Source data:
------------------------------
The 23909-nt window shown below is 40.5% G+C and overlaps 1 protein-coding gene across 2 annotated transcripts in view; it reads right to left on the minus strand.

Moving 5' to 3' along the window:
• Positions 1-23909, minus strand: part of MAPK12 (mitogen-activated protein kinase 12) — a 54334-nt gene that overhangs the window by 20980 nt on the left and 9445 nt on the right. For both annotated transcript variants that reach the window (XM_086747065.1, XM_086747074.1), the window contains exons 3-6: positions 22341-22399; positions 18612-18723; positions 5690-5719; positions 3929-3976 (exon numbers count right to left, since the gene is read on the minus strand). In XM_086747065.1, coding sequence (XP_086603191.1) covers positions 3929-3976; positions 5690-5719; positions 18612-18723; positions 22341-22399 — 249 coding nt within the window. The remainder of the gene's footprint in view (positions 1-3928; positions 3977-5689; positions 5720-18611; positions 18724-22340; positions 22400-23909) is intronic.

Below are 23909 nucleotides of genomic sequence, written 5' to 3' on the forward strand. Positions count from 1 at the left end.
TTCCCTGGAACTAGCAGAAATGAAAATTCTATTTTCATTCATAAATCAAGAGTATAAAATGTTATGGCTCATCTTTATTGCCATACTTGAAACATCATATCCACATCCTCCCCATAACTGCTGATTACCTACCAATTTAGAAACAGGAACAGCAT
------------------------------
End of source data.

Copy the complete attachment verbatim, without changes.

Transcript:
The 23909-nt window shown below is 40.5% G+C and overlaps 1 protein-coding gene across 2 annotated transcripts in view; it reads right to left on the minus strand.

Moving 5' to 3' along the window:
• Positions 1-23909, minus strand: part of MAPK12 (mitogen-activated protein kinase 12) — a 54334-nt gene that overhangs the window by 20980 nt on the left and 9445 nt on the right. For both annotated transcript variants that reach the window (XM_086747065.1, XM_086747074.1), the window contains exons 3-6: positions 22341-22399; positions 18612-18723; positions 5690-5719; positions 3929-3976 (exon numbers count right to left, since the gene is read on the minus strand). In XM_086747065.1, coding sequence (XP_086603191.1) covers positions 3929-3976; positions 5690-5719; positions 18612-18723; positions 22341-22399 — 249 coding nt within the window. The remainder of the gene's footprint in view (positions 1-3928; positions 3977-5689; positions 5720-18611; positions 18724-22340; positions 22400-23909) is intronic.

Below are 23909 nucleotides of genomic sequence, written 5' to 3' on the forward strand. Positions count from 1 at the left end.
TTCCCTGGAACTAGCAGAAATGAAAATTCTATTTTCATTCATAAATCAAGAGTATAAAATGTTATGGCTCATCTTTATTGCCATACTTGAAACATCATATCCACATCCTCCCCATAACTGCTGATTACCTACCAATTTAGAAACAGGAACAGCAT